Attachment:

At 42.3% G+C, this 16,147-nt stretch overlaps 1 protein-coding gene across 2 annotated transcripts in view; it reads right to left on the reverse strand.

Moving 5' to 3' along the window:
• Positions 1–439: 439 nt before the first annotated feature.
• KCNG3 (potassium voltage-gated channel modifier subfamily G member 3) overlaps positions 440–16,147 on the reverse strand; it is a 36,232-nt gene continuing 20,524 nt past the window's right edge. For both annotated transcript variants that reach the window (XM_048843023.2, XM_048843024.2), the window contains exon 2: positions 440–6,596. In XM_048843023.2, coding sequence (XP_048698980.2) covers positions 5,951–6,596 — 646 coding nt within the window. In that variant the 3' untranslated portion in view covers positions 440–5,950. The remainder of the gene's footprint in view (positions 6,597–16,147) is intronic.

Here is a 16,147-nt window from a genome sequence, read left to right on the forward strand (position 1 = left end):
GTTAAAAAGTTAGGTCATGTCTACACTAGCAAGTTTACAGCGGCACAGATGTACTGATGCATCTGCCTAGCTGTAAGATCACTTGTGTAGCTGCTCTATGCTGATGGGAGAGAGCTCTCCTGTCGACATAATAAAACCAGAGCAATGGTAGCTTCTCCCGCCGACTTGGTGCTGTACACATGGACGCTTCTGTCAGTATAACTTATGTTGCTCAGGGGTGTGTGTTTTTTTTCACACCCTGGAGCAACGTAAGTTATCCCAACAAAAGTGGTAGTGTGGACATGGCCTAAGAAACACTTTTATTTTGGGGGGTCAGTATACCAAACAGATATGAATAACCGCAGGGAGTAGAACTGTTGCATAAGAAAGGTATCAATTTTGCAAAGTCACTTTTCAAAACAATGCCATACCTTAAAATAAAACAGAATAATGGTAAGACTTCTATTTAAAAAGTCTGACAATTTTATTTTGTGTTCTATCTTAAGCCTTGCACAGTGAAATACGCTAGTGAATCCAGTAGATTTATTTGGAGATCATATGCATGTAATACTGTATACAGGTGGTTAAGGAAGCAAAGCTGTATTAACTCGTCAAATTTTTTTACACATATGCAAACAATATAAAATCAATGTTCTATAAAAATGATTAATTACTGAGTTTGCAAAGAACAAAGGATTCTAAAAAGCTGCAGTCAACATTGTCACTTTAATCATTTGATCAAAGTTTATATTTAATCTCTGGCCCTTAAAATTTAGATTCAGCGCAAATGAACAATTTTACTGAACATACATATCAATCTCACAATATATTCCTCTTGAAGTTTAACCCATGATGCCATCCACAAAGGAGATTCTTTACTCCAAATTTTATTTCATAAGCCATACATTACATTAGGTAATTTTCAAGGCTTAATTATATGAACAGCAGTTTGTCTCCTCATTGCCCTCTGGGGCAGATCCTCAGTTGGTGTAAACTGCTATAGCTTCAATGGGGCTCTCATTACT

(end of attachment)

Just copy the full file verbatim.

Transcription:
At 42.3% G+C, this 16,147-nt stretch overlaps 1 protein-coding gene across 2 annotated transcripts in view; it reads right to left on the reverse strand.

Moving 5' to 3' along the window:
• Positions 1–439: 439 nt before the first annotated feature.
• KCNG3 (potassium voltage-gated channel modifier subfamily G member 3) overlaps positions 440–16,147 on the reverse strand; it is a 36,232-nt gene continuing 20,524 nt past the window's right edge. For both annotated transcript variants that reach the window (XM_048843023.2, XM_048843024.2), the window contains exon 2: positions 440–6,596. In XM_048843023.2, coding sequence (XP_048698980.2) covers positions 5,951–6,596 — 646 coding nt within the window. In that variant the 3' untranslated portion in view covers positions 440–5,950. The remainder of the gene's footprint in view (positions 6,597–16,147) is intronic.

Here is a 16,147-nt window from a genome sequence, read left to right on the forward strand (position 1 = left end):
GTTAAAAAGTTAGGTCATGTCTACACTAGCAAGTTTACAGCGGCACAGATGTACTGATGCATCTGCCTAGCTGTAAGATCACTTGTGTAGCTGCTCTATGCTGATGGGAGAGAGCTCTCCTGTCGACATAATAAAACCAGAGCAATGGTAGCTTCTCCCGCCGACTTGGTGCTGTACACATGGACGCTTCTGTCAGTATAACTTATGTTGCTCAGGGGTGTGTGTTTTTTTTCACACCCTGGAGCAACGTAAGTTATCCCAACAAAAGTGGTAGTGTGGACATGGCCTAAGAAACACTTTTATTTTGGGGGGTCAGTATACCAAACAGATATGAATAACCGCAGGGAGTAGAACTGTTGCATAAGAAAGGTATCAATTTTGCAAAGTCACTTTTCAAAACAATGCCATACCTTAAAATAAAACAGAATAATGGTAAGACTTCTATTTAAAAAGTCTGACAATTTTATTTTGTGTTCTATCTTAAGCCTTGCACAGTGAAATACGCTAGTGAATCCAGTAGATTTATTTGGAGATCATATGCATGTAATACTGTATACAGGTGGTTAAGGAAGCAAAGCTGTATTAACTCGTCAAATTTTTTTACACATATGCAAACAATATAAAATCAATGTTCTATAAAAATGATTAATTACTGAGTTTGCAAAGAACAAAGGATTCTAAAAAGCTGCAGTCAACATTGTCACTTTAATCATTTGATCAAAGTTTATATTTAATCTCTGGCCCTTAAAATTTAGATTCAGCGCAAATGAACAATTTTACTGAACATACATATCAATCTCACAATATATTCCTCTTGAAGTTTAACCCATGATGCCATCCACAAAGGAGATTCTTTACTCCAAATTTTATTTCATAAGCCATACATTACATTAGGTAATTTTCAAGGCTTAATTATATGAACAGCAGTTTGTCTCCTCATTGCCCTCTGGGGCAGATCCTCAGTTGGTGTAAACTGCTATAGCTTCAATGGGGCTCTCATTACT